Professional sport is played to such a high standard that the smallest of nicks, pushes, prods, lobs, kicking errors, footballs slipping through gloved goalies hands can each mean the difference between winning and losing.
But here today at Chelmsford in the last day of this particular odyssey these fine margins came into play in the Essex v Glamorgan Royal London one day cup match and in the Glamorgan innings…fine margins in the occasional missed chance, the umpire looking the other way during a run out attempt and the difference between class and average seam/swing bowling. But I suspect will not matter too much in the grand scheme of things.
This match pitches the bottom two teams in the South Division…a win for Glamorgan would still leave them bottom whilst a win for Essex means the possibility of moving to at least sixth. All teams are so close it’s only really Glamorgan who can be ruled out of reaching the knock out stage. Essex need an overwhelming win to increase net run rate as this will come into play I’m sure.
Essex reduced Glamorgan to 58 for 5 and 100 for 6 but let them off the hook so that they reached 200 ao in 48.3 overs. They really should have got a lot less as Porter’s fine bowling more than admirably supported by Cook (S) had the batsmen playing as if the pitch were made of treacle. No footwork or sloppy footwork, and tentative play played in Essex’s hands (and occasionally out with the missed chance or drop) but Essex lacked the killer punch helped by some odd bowling choices…Harmer didn’t turn his arm over but Bopara and Coles had extended runs.
I suppose the thinking was swayed by overhead and forecast conditions – overcast and cool, rain yesterday and overnight with the prospect of lights on from ball one but not so far! The pitch unaffected by the weather looks from afar as dry(ish) but with a green tinge again, I suppose, adding to the idea of all seam bowling and to field when winning the toss (why the common approach now of ‘bowling’ when winning the toss as opposed to the traditional ‘fielding’ I have no idea. The team bats or the team fields, the team does not bowl! Ok, I’ll put this hobbyhorse back in its stable!).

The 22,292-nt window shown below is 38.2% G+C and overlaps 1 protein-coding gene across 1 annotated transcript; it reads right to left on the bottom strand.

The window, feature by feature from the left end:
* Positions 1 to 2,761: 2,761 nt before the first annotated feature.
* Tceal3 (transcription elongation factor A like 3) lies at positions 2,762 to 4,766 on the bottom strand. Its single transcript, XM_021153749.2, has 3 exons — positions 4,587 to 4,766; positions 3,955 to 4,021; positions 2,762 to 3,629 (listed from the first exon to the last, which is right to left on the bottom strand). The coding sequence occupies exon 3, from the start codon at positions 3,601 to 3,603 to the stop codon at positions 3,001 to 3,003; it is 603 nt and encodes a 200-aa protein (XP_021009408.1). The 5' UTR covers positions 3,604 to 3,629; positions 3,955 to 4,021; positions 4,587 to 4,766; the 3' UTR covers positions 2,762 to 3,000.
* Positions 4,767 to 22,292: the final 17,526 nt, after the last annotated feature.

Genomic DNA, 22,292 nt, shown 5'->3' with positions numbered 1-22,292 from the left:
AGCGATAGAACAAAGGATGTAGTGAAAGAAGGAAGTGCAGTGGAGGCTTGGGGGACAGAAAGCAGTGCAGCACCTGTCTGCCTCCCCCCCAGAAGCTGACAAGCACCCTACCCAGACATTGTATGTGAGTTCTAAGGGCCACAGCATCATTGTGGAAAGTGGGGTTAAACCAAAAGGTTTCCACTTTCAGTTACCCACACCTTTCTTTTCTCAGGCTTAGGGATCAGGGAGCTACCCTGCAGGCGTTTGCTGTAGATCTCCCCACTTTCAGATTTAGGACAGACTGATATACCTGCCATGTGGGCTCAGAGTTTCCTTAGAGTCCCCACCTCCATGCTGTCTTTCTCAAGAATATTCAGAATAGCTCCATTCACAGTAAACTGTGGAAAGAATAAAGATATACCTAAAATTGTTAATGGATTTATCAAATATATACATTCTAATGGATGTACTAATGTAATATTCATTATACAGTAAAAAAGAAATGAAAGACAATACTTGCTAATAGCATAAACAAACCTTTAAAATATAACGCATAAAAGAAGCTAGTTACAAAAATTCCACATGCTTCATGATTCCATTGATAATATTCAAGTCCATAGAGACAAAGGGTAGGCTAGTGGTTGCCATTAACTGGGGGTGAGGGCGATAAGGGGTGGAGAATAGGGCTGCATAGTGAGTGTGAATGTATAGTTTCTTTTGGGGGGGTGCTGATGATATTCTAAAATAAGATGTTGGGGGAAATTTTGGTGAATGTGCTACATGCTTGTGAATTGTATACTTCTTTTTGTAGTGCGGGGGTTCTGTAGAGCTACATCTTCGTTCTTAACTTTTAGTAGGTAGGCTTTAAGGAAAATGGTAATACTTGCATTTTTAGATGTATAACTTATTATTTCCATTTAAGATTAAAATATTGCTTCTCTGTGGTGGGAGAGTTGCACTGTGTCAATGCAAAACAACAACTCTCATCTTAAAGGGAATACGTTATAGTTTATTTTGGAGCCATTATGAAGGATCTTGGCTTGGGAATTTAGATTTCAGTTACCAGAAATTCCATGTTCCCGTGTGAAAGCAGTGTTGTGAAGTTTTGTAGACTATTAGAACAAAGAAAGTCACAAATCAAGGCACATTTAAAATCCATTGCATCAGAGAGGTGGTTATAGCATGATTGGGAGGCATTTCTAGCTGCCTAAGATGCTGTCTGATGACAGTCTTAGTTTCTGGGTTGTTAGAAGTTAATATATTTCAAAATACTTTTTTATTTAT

So…Essex need 201 to win but also need to win well within the 50 overs to increase their net run rate which will become key in deciding the final positions – in both Divisions. There was some uneven bounce in the Glamorgan innings but little seen in the Essex one. The Glamorgan bowlers knew they faced a challenge but Smith went for 20 off his first two overs (I think he tends to fall over in his follow-through and needs to amend his run up) and was cast out to the deep! Nonetheless, Chopra and Wheater go off like a steam train careering downhill with no brakes at well over 6 an over for a good period of the power play.
Sixes and fours fly in all directions and all of a sudden it’s a different game to the one I watched this morning – the Glamorgan body language says it all after just 10 overs…they know they’re heading back over the Severn Crossing sooner than they think. Two chances in the same over go begging (over 21 by which time Essex are 125-0 with Chopra 56 and Wheater 66) and it’s these fine margins which can decide games but Essex are so far in front that Glamorgan need a Vogon interstellar battle-cruiser to land on the outfield if they’re going to salvage anything from this game!
Seems that Essex will win between overs 30 and 35 but the question is who will get to their century first? This is turning into a bloodbath.
The answer is neither as Wheater is out for a fine 88 – despite his odd stance and feet angled at 135 degrees to each other, Chopra is also denied his as Westley comes out to score the winning runs in the 32nd over – the team ethic is more important than individual goals (and he did have loads of opportunity to score faster) – memories of Hick being stranded on 98no after an Atherton declaration come flooding back – he too had his chances for a century in an Ashes test; but talking of team ethics and past glories…look who’s talking?
I reckon these two know a thing or two about the game but still return to their Chelmsford roots from time to time (Pring is probably after a scoop?)
So this little odyssey ends having seen a rained off day, good and poor one day games, the atmosphere, sheer delight and pleasure, and that indescribable thrill that a Lord’s visit and Test can bring and the variety provided by the Aviva final – all reaffirming that there’s no better way to spend a few days than watching good sport played well!
Next week is quieter with only three days of cricket to see – two trips to Lord’s and one to either the Oval or Chelmsford (can’t decide which) – one day cricket for the Royal London Cup and then a chance to reacquaint myself with Australian cricket (no DIY involved) at the end of the week.
And finally finally…the delight of blogging! I had no inkling when the first ball was bowled today that I’d be writing about margins, treacle and bloodbaths…but then life is full of surprises and better for it!